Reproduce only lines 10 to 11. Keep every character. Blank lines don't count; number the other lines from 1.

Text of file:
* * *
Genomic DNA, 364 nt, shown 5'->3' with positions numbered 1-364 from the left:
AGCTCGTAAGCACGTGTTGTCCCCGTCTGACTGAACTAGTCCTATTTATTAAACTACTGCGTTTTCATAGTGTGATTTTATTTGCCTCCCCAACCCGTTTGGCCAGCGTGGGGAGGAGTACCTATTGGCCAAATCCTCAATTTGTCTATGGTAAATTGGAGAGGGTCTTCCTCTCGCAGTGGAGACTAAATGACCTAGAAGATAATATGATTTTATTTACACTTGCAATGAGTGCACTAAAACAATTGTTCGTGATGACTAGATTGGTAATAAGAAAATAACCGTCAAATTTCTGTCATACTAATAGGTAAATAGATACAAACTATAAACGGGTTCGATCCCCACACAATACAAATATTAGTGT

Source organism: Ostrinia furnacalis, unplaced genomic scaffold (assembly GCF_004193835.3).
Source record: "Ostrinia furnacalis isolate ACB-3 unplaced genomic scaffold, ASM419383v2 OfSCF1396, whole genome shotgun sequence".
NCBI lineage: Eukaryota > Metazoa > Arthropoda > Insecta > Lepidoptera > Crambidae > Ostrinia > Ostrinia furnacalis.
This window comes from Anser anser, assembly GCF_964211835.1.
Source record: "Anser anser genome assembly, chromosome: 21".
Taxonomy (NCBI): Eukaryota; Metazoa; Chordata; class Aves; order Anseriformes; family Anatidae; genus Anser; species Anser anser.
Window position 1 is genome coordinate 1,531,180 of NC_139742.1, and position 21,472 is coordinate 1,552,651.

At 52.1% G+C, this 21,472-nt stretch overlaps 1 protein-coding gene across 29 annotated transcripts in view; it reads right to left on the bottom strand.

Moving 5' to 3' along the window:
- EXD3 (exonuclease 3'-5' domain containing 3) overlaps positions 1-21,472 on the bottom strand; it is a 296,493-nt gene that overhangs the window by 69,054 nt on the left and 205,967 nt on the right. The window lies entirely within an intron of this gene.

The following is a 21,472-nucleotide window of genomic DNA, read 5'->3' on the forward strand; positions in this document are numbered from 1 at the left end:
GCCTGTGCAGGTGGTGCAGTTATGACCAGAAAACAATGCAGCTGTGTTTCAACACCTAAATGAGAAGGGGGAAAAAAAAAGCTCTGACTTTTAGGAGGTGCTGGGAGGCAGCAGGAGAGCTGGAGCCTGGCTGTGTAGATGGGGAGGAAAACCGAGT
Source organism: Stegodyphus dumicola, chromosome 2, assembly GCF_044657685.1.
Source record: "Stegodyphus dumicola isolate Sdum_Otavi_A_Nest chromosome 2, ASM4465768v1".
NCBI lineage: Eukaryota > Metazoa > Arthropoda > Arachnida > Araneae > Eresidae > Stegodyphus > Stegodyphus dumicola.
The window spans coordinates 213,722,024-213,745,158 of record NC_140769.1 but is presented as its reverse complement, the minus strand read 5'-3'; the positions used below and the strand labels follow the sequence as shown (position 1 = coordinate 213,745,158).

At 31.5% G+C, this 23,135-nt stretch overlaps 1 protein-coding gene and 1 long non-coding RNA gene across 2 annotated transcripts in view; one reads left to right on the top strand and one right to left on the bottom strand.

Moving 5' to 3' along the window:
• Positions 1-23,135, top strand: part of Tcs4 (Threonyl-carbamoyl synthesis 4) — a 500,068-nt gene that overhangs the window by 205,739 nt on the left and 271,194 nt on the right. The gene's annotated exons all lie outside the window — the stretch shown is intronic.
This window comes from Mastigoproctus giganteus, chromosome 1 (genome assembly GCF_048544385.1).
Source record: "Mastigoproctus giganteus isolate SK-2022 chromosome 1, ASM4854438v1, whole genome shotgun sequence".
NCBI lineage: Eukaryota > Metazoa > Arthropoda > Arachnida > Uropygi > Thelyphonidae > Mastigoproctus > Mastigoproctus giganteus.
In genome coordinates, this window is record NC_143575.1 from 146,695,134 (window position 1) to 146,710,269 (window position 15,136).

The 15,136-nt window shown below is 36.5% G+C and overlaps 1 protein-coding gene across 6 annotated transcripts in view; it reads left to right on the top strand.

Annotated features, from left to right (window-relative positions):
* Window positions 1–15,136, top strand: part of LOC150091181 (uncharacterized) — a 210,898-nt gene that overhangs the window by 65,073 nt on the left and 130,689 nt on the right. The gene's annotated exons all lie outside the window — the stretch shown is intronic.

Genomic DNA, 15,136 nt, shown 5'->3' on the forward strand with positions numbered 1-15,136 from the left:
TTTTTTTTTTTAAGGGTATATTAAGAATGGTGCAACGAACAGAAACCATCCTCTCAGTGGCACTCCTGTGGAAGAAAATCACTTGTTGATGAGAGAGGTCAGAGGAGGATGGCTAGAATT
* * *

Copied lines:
At 52.1% G+C, this 21,472-nt stretch overlaps 1 protein-coding gene across 29 annotated transcripts in view; it reads right to left on the bottom strand.

Moving 5' to 3' along the window: